Editorial cartoon by RJ Matson

Illustration by RJ Matson. Copyright RJ Matson/Roll Call, used with permission of the artista

The earliest military death carved into the 140 polished black stone panels of the Vietnam Veterans Memorial in Washington, D.C., is that of Air Force Tech. Sgt. Richard B. Fitzgibbon Jr. of North Weymouth, Mass. He was killed in Saigon on June 8, 1956, at the age of 35.

The most recent deaths recorded on the Wall, as it’s reverently known, are those of 18 U.S. service members who died May 15, 1975.

The first death in the United States now attributed to COVID-19, the disease caused by coronavirus SARS-CoV-2, is that of Patricia Dowd, 57, of San Jose, Calif. A senior quality manager at tech firm Lam Research Corp., Dowd died Feb. 6.

It took 20 years for the Vietnam conflict to claim the lives of the 58,276 U.S. service members whose names the Wall memorializes. It took COVID-19 less than three months to kill more in the United States alone. And it is by no means finished with its savagery.

The Wall, as I noted in a previous column, has become a hallowed place of “remembrance, sorrow, pain and sometimes healing and hope.” 

There is no memorial, of course, to the more than 250,000 people worldwide whose lives the COVID-19 pandemic has choked off so far.

There is no special place of remembrance to comfort family members ravaged by pain, heartbroken friends, neighbors and co-workers hurting from loss, those robbed of work, those still working at great personal risk whether delivering groceries, cleaning buildings or caring for the afflicted while trying to somehow protect themselves.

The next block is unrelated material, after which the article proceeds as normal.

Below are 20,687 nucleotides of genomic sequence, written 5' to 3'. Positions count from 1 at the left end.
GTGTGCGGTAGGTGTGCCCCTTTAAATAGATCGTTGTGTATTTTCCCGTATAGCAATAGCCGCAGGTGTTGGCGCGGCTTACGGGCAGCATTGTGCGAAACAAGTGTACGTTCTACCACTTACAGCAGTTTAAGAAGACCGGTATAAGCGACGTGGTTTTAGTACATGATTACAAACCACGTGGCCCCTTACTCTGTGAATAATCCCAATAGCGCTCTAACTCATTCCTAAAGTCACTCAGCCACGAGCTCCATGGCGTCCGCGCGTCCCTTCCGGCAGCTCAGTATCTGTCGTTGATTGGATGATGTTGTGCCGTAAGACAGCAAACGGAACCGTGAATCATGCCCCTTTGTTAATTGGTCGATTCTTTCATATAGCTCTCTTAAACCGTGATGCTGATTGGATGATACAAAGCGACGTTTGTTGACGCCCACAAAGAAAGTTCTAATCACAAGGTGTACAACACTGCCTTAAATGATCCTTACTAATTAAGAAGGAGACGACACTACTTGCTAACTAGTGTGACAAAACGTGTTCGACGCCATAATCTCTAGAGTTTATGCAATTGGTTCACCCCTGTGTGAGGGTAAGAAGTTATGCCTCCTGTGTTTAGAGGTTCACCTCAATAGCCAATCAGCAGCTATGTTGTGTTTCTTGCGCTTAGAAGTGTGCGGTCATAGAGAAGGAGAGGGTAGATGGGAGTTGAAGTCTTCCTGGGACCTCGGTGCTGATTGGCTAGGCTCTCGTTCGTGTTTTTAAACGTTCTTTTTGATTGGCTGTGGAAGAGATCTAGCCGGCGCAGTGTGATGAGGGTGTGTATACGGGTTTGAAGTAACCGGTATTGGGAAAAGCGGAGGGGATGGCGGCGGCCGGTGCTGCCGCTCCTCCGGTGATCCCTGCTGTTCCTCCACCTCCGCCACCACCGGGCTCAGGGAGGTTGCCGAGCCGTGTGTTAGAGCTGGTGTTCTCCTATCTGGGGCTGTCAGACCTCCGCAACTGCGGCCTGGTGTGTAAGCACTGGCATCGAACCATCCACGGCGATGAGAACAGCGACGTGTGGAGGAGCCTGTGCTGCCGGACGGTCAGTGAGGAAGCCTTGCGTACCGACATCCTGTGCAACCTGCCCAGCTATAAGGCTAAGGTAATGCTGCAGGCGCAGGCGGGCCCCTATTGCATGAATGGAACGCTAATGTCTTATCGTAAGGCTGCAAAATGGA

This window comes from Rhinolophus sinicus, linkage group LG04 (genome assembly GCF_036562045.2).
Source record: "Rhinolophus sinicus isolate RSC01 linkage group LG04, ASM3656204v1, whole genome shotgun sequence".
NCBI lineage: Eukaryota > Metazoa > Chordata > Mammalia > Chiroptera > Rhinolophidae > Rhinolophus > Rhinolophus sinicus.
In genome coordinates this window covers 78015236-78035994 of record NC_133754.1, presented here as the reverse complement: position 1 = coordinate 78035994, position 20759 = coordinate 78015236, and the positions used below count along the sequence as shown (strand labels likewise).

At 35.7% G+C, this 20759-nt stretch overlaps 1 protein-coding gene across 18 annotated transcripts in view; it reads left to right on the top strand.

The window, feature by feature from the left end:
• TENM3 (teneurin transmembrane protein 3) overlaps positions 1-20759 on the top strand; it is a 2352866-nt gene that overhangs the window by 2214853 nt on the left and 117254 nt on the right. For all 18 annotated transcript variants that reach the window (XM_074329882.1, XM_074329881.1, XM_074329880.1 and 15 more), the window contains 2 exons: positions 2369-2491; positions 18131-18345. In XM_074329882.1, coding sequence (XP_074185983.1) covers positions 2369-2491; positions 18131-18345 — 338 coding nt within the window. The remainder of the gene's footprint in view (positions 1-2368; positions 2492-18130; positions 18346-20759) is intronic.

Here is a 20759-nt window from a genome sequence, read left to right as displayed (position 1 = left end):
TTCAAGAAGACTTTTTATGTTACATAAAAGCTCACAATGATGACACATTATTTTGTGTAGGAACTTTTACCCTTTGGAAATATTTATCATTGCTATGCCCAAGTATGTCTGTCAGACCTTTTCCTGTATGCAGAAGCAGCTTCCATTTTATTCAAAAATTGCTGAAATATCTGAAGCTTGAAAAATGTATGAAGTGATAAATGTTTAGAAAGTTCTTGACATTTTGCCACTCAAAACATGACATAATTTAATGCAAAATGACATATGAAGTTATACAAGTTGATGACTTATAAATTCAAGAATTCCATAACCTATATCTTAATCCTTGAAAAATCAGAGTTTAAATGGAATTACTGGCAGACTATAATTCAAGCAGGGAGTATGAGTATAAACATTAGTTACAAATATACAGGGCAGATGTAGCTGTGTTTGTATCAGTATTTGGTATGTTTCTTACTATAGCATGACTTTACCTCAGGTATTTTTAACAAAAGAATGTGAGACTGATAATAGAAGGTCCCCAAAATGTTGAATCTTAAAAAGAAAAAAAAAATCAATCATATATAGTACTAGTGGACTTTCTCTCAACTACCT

The Wall’s capacity for healing and hope seems unduplicated in pandemic matters. Certainly, neither is apparent in the incoherent daily briefings and tweet rants out of Washington. 

Starting back in March, my own emotional state fell into a pattern of darting in and out of an overwhelming sadness. Sometimes, and not surprisingly, a newspaper, TV, radio or online story with clear connections to the pandemic triggered my gloom. But sometimes it snuck up on me, traveling a more primal pathway to a deeper connection that just made a mess out of me. Sometimes, also not surprisingly, these involved music.

Some examples:

The first musical piece I came across that hit me hard was a video made in mid-March by the Chamber Singers group at Chino Hills High School about 35 miles east of central Los Angeles.

Eric Mink

Eric Mink is a freelance writer and editor and teaches film studies at Webster University. He is a former columnist for the St.  Louis Post-Dispatch and the Daily News in New York. Contact him at ericmink1@gmail.com.

Separate images of the faces of about 20 high school kids filled my computer screen, forming a virtual a cappella group that sang a breathtaking multiharmony arrangement of “Over the Rainbow.” I started crying within 10 seconds and continued for some time after the 3卦-minute piece ended. The tune’s lyrics of longing for a trouble-free life surrounded by beauty felt crushingly sad, but coming from teenagers, there at least was some hope at its core.